And you caught me so fast. You caught me right before I hit the ground – my feet were just a thumb's width from the ground – and you were holding me so tight to you. I could smell your hair. It smelled like hazelnut. I remember. And I remember feeling so happy that someone was worried about me. I didn't really know you –
-- nor I you --
-- but you were concerned for my safety. It was new for me. And then you said, "Are you safe? Did you break anything?" And I said, "Yes. Thank you. I'm safe. I'm fine."
And your eyes – your eyes were so wide, Pippin, it was almost funny. And I told you it was no problem, and I made you sit down next to where the willow trees draped into the lake.
I remember they made a curtain, almost like a veil, and still no one was watching us or even looking in our direction, and it almost seemed as if, from their view, the trees didn't exist, as if instead there was just a blank space of dead grass by the lake, like any other.
And you asked me, "Why can't anyone see us?" and then, "Do you think it's these trees? Do you think there's something in here?" You looked so genuine and worried, I felt that I had to take you seriously or you would break. So I looked around, and thought, and then I said, "No, I don't think these trees are normal. I think we're hidden completely from everyone. I don't think anyone even knows about this place anymore."
And I looked at you, and your hair was blowing in the breeze, and I felt cold suddenly, and I asked you, "Do you think anyone ever did know about it?" And you looked at me and smiled again, and you said, "Who knows? It's ours now!"
And you looked at me, with your mouth open just a little bit, and then you smiled and brushed the tears out of your eyes and said, "You mean ours like yours and mine?"
And you smiled at me even wider and said, "Of course I do, you bloody idiot! I'm not giving a secret like this away, and I certainly hope you won't!" And I laughed and watched you from under my hair and I promised myself that I would never ever ever give it away.
I had brought a loaf of bread in a bag, and I pulled it out then, tore it in half, and gave you the bigger piece. You ate that so fast –
I remember. I was so hungry. I'd left the house before lunchtime.
And I watched you eat. You were so funny to watch! Later you said you hadn't meant to be funny, but you ate really loudly! I couldn't help but laugh, and then I couldn't stop laughing. Then when you saw I was laughing, you began to act such a clown for me – climbing the tree like a squirrel, throwing things down onto my head until I was just a pile of seeds and leaves, eating even more voraciously, burping like a pig. You just wouldn't stop.
I didn't know I was funny. It was nice to make someone laugh.
And when you finally came down, I had crawled out of the leaves and made them into a little couch. I was sitting on it and dipping my feet in the water. You crawled up onto the leaf pile and asked me, "How far do you think we can go without being seen?" And I grinned at you and said, "Why don't you check?" and knocked you into the lake.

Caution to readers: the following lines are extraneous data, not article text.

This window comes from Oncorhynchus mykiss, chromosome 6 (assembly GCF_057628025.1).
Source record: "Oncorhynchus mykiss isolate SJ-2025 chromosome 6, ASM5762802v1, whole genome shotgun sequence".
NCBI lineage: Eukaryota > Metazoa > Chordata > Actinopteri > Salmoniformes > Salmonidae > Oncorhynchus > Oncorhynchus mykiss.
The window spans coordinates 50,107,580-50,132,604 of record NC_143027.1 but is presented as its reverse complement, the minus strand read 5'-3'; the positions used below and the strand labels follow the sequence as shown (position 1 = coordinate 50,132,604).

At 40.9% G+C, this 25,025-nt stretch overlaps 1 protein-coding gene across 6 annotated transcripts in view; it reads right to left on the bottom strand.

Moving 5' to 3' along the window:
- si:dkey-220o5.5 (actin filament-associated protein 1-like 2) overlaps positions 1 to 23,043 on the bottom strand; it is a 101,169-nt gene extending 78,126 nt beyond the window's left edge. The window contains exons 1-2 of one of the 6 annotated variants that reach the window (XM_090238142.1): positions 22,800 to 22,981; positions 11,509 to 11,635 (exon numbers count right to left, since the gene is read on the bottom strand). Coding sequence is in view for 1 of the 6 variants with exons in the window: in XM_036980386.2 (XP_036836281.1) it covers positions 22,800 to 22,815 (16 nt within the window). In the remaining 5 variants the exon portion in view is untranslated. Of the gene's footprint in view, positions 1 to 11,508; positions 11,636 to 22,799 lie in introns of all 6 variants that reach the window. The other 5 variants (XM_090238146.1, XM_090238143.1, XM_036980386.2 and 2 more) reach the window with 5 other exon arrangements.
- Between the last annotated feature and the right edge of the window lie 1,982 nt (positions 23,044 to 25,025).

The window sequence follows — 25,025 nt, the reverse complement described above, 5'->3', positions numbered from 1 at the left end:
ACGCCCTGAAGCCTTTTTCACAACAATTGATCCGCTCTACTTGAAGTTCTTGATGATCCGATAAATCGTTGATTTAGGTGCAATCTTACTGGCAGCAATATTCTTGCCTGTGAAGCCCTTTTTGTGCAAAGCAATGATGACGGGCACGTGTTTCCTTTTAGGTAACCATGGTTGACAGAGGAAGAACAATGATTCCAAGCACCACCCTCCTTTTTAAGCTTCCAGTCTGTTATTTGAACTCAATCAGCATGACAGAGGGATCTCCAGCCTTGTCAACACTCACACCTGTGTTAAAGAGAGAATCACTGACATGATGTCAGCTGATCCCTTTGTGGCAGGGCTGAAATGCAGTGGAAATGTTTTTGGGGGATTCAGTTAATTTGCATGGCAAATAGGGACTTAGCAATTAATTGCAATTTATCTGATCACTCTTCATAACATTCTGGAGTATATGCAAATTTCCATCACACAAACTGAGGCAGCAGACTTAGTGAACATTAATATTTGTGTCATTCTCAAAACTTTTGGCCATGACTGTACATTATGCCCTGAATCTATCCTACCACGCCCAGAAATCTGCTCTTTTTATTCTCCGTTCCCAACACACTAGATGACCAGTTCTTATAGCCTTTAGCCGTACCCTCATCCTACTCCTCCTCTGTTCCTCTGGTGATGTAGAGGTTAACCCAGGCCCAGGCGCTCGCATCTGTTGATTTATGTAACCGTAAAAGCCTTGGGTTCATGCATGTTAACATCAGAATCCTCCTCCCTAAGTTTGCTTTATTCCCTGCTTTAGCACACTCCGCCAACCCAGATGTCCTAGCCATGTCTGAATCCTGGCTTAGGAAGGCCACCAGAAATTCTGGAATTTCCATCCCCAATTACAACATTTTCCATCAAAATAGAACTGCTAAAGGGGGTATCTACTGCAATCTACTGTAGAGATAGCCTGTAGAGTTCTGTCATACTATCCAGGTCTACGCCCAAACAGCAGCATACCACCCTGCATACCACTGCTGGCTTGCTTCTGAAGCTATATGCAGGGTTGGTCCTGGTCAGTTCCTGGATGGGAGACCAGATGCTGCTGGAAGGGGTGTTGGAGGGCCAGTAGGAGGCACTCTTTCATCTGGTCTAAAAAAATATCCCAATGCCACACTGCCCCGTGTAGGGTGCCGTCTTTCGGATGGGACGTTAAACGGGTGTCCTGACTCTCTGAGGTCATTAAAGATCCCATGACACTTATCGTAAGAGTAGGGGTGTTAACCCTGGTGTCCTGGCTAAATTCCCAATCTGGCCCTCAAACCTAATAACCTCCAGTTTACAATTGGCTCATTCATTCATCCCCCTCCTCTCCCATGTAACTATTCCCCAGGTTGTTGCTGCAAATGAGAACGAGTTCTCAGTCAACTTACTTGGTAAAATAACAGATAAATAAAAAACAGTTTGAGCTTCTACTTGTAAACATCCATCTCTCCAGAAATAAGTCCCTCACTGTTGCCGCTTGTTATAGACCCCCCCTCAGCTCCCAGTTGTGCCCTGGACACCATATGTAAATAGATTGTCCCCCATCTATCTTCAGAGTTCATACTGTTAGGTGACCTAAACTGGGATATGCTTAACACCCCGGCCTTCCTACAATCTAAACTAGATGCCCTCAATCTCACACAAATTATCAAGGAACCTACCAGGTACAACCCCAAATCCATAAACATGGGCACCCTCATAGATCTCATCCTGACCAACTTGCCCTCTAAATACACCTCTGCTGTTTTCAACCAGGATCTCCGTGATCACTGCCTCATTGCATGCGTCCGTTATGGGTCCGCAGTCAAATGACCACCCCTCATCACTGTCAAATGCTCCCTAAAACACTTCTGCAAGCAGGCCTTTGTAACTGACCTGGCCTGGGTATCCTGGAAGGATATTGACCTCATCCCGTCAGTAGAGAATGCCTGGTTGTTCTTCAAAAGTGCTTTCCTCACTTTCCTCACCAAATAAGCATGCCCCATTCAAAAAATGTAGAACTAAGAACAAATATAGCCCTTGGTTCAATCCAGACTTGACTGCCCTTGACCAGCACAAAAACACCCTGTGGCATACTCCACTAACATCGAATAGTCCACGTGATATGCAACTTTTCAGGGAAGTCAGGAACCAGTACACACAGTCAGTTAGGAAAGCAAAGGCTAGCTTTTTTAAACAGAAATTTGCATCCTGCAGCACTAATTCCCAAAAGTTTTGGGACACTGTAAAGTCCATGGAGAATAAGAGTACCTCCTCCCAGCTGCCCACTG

That was mean. It was dark in there, and I couldn't swim very well.
Which I noticed immediately, since you sunk like a rock. I didn't think it was that deep where we were, but I guess I didn't measure properly. I was so angry about that, Pippin. It was so awful. I jumped in right after you and dragged you out, and I could just barely stand up – since you were shorter than me, you had no chance. I threw you onto the leaves and tried to open your eyes, but you were too quick for me –
I opened my eyes, glared at you, and smacked you as hard as I could.
That turned out to be pretty hard. It hurt. Then you took your shirt off and threw it at me, hollering, "What in the Shire was that, you fool?" and other nice things. You were soaking wet, of course; and you continued to hit me. The only safe place I could think of was in the lake, so in I went, and it was cold.
And I was still standing on the bank, screaming at you. Once you had gotten far enough out that I couldn't throw anything at you, you trod water and shouted back, "I'm sorry! I thought you could swim!" And I stared at you, and you stared at me, and we both burst into laughter. I rolled around in the leaf pile like I was diseased, and you lay on your back in the water and kicked, sending up a wall of water nearly as tall as me. I never did figure out what was so funny.
Neither did I, but does that really matter?
I don't really think so.
I don't either. But we laughed anyway, until we couldn't breathe. We started to calm down at one point, and then I said, gasping, "I think I wet the lake!" and we started up again. It took ages for us to calm down, didn't it, Pippin?
Absolute ages. But once we did, we were both completely exhausted. You paddled out to where the willow branches touched the water, making the veil – it was about 15 feet from the bank. You looked around and said, "I don't think anyone heard us laughing, which is something. D'you think this place is magic?" and I said, "Dunno. Can a place be magic, Meriadoc?"